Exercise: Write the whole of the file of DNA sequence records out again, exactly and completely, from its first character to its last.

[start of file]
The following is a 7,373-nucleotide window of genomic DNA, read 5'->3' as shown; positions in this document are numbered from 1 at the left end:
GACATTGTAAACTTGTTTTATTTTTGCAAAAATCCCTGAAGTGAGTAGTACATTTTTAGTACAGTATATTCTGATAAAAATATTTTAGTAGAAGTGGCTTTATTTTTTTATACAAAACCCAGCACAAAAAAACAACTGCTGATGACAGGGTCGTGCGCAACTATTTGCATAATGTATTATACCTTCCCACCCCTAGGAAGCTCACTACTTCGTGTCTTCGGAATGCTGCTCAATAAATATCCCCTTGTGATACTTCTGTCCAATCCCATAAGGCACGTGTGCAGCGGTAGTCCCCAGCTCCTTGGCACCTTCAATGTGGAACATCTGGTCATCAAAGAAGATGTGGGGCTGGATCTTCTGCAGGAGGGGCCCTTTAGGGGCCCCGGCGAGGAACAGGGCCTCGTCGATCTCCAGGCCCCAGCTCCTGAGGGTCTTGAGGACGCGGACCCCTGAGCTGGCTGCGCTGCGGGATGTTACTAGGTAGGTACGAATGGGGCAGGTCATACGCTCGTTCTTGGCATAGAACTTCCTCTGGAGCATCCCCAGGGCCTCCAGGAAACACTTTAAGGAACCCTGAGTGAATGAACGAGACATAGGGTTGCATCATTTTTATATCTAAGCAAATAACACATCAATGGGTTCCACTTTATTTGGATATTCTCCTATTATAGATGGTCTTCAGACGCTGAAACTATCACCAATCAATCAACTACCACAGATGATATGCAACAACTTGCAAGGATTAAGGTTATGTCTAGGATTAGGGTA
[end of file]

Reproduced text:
The following is a 7,373-nucleotide window of genomic DNA, read 5'->3' as shown; positions in this document are numbered from 1 at the left end:
GACATTGTAAACTTGTTTTATTTTTGCAAAAATCCCTGAAGTGAGTAGTACATTTTTAGTACAGTATATTCTGATAAAAATATTTTAGTAGAAGTGGCTTTATTTTTTTATACAAAACCCAGCACAAAAAAACAACTGCTGATGACAGGGTCGTGCGCAACTATTTGCATAATGTATTATACCTTCCCACCCCTAGGAAGCTCACTACTTCGTGTCTTCGGAATGCTGCTCAATAAATATCCCCTTGTGATACTTCTGTCCAATCCCATAAGGCACGTGTGCAGCGGTAGTCCCCAGCTCCTTGGCACCTTCAATGTGGAACATCTGGTCATCAAAGAAGATGTGGGGCTGGATCTTCTGCAGGAGGGGCCCTTTAGGGGCCCCGGCGAGGAACAGGGCCTCGTCGATCTCCAGGCCCCAGCTCCTGAGGGTCTTGAGGACGCGGACCCCTGAGCTGGCTGCGCTGCGGGATGTTACTAGGTAGGTACGAATGGGGCAGGTCATACGCTCGTTCTTGGCATAGAACTTCCTCTGGAGCATCCCCAGGGCCTCCAGGAAACACTTTAAGGAACCCTGAGTGAATGAACGAGACATAGGGTTGCATCATTTTTATATCTAAGCAAATAACACATCAATGGGTTCCACTTTATTTGGATATTCTCCTATTATAGATGGTCTTCAGACGCTGAAACTATCACCAATCAATCAACTACCACAGATGATATGCAACAACTTGCAAGGATTAAGGTTATGTCTAGGATTAGGGTA